Council decides against refinancing 2010 $5.5 million BFC bond

BLYTHEWOOD – After suggesting last month that the Town of Blythewood might want to consider taking advantage of advance refunding to refinance its $5.5 million bond issued in 2010 by the Blythewood Facilities Corporation (BFC), attorney Ray Jones of Parker Poe, returned to a Council workshop last week to advise the Town to hold off on the refinancing for now.

To take advantage of the refinancing, Council would have to pass an ordinance with two readings and a public hearing.

“To the extent that the market is not with us today, and it appears it will not be with us through the rest of the year, we will have to hit pause because we would not then be able to refinance this debt until June 1, 2018, at the earliest,” Jones said at the workshop.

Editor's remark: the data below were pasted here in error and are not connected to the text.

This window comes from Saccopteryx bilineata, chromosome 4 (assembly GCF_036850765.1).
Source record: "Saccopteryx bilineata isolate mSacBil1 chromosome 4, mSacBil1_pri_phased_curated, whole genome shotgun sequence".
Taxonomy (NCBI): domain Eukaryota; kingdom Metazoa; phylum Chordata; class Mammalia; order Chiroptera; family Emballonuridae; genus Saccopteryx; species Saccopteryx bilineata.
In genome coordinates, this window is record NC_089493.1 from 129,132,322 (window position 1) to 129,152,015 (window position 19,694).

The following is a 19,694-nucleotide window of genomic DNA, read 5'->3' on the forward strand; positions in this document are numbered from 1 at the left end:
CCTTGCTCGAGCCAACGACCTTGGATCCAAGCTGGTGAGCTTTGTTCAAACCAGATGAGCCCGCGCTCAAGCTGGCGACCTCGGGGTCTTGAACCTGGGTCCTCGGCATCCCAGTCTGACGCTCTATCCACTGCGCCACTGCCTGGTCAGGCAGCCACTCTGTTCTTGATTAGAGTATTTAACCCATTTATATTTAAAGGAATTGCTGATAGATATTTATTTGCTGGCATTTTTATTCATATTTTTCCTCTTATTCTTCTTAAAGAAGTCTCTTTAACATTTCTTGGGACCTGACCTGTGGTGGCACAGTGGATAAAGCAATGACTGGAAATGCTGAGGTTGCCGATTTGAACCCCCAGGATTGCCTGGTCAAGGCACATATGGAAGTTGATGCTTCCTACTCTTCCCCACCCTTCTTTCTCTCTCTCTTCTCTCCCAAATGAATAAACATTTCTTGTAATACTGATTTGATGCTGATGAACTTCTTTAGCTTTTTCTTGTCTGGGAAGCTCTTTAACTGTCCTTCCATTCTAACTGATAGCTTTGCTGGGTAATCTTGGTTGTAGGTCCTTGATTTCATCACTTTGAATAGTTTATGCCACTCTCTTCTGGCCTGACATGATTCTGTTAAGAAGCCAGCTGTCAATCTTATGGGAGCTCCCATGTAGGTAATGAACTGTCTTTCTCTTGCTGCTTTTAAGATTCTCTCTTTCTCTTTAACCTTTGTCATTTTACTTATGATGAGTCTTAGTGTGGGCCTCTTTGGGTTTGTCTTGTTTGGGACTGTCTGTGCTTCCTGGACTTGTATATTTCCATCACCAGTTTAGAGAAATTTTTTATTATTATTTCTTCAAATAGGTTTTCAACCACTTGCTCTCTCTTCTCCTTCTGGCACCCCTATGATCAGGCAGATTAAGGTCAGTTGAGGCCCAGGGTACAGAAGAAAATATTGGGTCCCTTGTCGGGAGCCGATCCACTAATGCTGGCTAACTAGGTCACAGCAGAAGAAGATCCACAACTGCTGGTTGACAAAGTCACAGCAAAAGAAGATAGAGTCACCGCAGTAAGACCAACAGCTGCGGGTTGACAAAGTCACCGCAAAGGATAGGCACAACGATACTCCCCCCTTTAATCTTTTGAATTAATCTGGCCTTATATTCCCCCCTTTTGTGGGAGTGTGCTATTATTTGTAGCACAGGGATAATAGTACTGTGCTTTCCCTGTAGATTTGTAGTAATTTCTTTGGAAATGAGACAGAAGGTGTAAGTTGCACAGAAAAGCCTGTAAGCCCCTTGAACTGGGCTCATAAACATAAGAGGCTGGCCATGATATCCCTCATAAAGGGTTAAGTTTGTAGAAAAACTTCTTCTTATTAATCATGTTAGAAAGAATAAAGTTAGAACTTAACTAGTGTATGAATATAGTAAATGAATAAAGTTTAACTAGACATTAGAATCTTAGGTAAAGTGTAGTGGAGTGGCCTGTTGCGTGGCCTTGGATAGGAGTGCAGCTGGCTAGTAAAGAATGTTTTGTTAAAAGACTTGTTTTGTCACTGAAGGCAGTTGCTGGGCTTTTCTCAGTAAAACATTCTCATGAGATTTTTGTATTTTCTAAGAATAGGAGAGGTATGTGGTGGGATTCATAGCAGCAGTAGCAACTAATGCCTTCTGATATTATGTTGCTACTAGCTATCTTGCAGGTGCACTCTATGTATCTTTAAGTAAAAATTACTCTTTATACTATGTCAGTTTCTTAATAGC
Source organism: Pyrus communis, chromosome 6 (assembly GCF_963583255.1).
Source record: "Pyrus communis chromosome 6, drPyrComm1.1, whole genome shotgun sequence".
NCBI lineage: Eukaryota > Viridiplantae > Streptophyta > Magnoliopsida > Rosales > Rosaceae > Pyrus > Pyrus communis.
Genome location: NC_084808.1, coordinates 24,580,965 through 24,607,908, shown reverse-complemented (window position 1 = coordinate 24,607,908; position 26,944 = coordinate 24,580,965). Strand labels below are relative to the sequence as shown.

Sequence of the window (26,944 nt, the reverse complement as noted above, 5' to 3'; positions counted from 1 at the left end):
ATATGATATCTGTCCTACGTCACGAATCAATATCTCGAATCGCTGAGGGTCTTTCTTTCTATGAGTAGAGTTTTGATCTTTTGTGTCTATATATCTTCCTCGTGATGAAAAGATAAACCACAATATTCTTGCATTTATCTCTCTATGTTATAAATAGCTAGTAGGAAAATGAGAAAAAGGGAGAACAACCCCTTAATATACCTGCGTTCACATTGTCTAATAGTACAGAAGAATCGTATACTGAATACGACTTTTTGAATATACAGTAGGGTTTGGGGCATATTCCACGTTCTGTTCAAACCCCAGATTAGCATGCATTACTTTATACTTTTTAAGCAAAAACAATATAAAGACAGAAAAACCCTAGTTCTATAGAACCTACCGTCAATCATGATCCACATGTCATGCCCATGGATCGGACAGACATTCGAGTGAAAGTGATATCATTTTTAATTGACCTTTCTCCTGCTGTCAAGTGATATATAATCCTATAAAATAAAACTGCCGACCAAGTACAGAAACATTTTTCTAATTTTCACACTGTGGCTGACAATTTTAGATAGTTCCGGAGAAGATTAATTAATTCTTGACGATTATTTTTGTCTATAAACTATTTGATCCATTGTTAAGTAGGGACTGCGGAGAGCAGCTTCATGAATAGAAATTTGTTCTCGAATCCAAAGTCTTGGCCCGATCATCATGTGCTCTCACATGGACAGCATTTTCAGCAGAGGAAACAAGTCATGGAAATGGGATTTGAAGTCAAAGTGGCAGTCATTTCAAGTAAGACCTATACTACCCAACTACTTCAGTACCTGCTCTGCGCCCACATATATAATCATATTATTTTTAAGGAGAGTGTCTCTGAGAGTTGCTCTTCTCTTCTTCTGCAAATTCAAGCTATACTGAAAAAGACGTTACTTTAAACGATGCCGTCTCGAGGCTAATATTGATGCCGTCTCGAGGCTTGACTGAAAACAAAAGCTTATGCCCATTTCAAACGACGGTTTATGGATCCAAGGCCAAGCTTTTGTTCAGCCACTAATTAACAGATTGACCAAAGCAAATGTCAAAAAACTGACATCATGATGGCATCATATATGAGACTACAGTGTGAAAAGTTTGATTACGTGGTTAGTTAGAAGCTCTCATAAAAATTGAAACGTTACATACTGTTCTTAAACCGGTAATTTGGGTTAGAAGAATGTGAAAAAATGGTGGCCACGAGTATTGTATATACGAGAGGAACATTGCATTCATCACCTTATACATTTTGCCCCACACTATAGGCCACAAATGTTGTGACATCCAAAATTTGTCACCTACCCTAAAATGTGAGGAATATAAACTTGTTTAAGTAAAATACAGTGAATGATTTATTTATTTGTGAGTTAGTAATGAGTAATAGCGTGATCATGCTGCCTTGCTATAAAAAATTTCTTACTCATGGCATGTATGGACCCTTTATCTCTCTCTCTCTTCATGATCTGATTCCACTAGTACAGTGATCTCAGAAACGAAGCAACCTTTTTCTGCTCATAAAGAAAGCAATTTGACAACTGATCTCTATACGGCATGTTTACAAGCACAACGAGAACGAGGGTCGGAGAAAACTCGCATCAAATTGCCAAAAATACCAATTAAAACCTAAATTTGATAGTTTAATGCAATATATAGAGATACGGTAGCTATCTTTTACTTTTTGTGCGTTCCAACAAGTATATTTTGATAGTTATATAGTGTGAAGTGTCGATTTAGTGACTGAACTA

Town Administrator Gary Parker explained last month how advance refunding works.

“It’s a financing technique that allows an issuer to obtain the benefit of lower interest rates when the outstanding bonds are not currently callable. The 2010 bonds are callable at the Town’s option on Sept. 1, 2018, or at any time within 90 days before that date,” Parker said.

Jones told Council last month that because Congress is considering dropping advance refunding as part of their tax reform law proposal, and because interest rates were lower than they may be  in the summer of 2018 when the 2010 bonds are callable, they might want to act right away.

“Originally, we were looking at a total savings of about $318,000 to do the advance refunding last month,” Jones said. “The rate estimate at that time was three percent. We certainly thought that was worth coming to talk to you about.”

While Jones said Whitney Bank now offers two rates – 1) 3.05 percent with a catch; the bank would hold that rate if there are no changes in the tax law and 2) 3.75 percent, a rate the bank would automatically adjust if the tax reform passed. Jones said the 3.75 percent is a more realistic rate.

“With that rate, however, the Town’s savings from refinancing would shrink by $60,000,” Jones said.

“By going ahead and passing the refinancing ordinance now,” Jones advised Council, “we’ll be in a position to move when the market is there again.”

Council will vote on the ordinance at the next council meeting.